NPR on How Charles and Ray’s Home “Made Life Better by Design”

NPR presented a segment, Charles And Ray Eames Made Life Better By Design; Their Home Was No Exception, on “All Things Considered” by arts correspondent Mandalit del Barco.
Lucia Dewey Atwood, the Eames Foundation’s 250 Year Project Director, and docent Jennifer Polito spoke of the home’s site, industrial materials, objects, and irreplaceable value toward the history of modern architecture. Susan Macdonald of the Getty Conservation Institute mentioned the conservation similarity between the Eames House and sites with ancient ruins.

Below is an excerpt from the story. Listen to the segment in its entirety here

“On a bluff overlooking the Pacific Ocean, the Eameses built their house and studio with off-the-shelf, prefabricated materials. Steel beams painted black framed the glass walls and doors. Panels like a Mondrian painting: a block of cobalt blue here, a bright red-orange insert there.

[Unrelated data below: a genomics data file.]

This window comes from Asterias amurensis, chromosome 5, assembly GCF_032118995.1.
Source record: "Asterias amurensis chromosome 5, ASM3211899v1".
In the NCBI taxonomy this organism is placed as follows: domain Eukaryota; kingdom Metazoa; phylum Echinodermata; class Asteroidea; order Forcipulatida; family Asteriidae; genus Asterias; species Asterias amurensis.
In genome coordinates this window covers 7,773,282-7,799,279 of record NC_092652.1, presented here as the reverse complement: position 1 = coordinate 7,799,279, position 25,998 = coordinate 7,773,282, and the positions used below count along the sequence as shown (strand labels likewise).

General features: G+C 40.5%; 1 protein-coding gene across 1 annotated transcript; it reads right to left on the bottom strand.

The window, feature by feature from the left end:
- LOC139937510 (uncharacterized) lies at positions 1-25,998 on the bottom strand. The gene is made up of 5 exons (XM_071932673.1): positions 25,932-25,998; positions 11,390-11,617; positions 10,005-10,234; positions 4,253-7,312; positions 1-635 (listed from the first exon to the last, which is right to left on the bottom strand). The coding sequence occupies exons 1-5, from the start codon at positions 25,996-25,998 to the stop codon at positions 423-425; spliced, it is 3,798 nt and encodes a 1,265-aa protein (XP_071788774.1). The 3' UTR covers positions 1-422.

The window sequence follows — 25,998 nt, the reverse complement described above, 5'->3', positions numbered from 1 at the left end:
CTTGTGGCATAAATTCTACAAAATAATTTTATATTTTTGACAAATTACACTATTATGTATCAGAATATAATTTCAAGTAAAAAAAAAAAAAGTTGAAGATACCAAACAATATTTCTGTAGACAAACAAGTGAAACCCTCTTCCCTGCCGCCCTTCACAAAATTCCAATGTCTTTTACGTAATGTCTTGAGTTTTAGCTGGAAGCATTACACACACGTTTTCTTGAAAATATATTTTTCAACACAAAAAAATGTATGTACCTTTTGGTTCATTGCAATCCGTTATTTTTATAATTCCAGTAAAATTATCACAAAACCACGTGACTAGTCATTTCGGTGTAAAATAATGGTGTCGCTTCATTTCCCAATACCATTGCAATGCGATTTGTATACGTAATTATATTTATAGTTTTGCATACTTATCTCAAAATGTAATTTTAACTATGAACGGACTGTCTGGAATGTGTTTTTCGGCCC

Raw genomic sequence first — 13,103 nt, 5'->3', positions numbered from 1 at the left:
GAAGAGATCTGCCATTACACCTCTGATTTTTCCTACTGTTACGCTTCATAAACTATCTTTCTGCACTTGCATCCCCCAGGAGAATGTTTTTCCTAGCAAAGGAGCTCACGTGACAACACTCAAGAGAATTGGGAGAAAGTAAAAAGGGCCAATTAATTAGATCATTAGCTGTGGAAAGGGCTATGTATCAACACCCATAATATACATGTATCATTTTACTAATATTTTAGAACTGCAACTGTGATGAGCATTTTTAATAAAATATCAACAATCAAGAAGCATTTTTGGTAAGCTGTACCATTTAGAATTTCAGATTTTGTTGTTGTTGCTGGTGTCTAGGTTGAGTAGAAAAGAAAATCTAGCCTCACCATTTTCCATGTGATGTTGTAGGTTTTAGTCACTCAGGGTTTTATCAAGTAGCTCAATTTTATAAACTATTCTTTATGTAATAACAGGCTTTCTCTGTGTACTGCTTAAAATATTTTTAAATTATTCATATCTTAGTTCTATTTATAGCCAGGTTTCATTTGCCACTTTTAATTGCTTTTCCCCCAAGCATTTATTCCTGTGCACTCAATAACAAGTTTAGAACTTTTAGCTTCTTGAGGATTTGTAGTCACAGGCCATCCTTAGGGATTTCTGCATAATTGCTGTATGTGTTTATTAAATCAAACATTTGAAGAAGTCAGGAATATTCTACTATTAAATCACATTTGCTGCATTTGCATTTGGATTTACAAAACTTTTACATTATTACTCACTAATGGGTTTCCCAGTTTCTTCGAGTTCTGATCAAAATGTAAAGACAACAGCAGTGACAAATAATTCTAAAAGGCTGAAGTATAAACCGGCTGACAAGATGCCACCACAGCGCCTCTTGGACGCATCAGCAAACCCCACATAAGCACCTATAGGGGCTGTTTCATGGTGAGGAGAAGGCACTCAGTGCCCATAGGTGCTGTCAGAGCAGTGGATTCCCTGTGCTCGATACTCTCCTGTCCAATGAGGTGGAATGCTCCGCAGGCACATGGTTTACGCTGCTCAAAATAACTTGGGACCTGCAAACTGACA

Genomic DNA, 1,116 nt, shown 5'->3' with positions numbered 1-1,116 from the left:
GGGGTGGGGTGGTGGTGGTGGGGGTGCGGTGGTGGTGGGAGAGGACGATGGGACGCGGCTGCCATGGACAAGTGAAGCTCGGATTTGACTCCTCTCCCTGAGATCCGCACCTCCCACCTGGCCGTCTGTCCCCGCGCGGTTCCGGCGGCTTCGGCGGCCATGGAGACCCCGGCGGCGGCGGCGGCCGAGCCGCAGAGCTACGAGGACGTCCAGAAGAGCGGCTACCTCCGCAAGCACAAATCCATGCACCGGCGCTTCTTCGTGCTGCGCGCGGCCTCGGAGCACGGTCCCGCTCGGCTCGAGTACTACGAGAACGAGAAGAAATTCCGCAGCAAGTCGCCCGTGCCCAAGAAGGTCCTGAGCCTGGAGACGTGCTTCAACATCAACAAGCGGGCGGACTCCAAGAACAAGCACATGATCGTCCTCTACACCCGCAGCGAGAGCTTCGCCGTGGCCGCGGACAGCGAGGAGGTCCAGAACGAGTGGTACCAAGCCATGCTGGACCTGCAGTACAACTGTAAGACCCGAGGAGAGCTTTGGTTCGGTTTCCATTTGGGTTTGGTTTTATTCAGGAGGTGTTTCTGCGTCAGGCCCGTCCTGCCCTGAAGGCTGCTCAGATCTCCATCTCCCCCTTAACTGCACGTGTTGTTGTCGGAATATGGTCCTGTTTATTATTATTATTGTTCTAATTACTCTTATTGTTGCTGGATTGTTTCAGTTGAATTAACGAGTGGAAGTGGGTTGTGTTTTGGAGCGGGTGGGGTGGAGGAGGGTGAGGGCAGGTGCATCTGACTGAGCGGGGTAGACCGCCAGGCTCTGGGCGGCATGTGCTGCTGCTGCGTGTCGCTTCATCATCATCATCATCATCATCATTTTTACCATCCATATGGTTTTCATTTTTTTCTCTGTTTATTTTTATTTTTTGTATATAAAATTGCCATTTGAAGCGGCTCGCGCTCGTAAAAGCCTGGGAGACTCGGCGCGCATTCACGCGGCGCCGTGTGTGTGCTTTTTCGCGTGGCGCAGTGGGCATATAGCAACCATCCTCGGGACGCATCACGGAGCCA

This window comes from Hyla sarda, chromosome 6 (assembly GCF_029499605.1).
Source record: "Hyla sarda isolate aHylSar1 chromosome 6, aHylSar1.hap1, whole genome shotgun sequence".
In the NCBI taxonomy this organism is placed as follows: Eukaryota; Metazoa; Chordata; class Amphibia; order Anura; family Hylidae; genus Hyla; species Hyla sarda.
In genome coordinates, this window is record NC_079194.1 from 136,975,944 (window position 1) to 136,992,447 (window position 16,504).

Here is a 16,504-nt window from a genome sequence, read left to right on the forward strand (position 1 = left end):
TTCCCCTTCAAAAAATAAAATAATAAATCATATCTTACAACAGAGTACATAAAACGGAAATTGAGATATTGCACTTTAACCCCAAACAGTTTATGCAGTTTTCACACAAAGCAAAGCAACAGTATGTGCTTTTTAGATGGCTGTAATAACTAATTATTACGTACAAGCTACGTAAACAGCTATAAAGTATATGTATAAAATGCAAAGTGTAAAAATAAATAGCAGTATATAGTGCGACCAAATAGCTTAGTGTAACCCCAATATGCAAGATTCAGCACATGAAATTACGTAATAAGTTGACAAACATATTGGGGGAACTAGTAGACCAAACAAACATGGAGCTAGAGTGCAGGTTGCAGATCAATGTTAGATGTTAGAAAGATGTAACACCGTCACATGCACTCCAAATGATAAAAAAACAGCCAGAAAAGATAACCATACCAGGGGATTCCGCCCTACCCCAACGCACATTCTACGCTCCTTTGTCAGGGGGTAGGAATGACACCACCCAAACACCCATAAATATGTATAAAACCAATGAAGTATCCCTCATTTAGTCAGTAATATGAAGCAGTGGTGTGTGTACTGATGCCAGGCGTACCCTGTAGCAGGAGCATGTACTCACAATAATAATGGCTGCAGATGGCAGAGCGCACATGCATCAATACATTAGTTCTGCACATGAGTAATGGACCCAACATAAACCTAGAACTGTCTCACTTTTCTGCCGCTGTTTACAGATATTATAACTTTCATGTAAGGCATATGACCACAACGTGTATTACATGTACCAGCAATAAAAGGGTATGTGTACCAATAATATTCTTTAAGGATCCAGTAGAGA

‘Ray and I worked on it, we designed it together.’ That’s Charles Eames in 1956. On the TV show Home, he described their home to host Arlene Francis. ‘It’s composed of standard factory units.” Arlene replied, “Standard factory units that don’t look very standard or very factory in those pictures—that’s what your beautification has done for them, you and Ray.’

It was known as Case Study House #8 for a program challenging architects to design modern, inexpensive residence in postwar Southern California. It’s now a National Historic Landmark.

The Getty Conservation Institute (GCI) has been helping plan for its future. Having preserved tombs in Egypt and ancient ruins in China and Latin America, the Institute’s turn to conserving to modern architecture. Susan Macdonald is the GCI’s Head of Buildings and Sites: ‘Can we treat modern buildings the same way that we can buildings from the ancient world? Our thesis was: we can.’ So far, that’s meant repairing the flat roof, replacing the asbestos floor tiles, and installing a device to measure air particulates. Meanwhile, the house remains open to visitors.”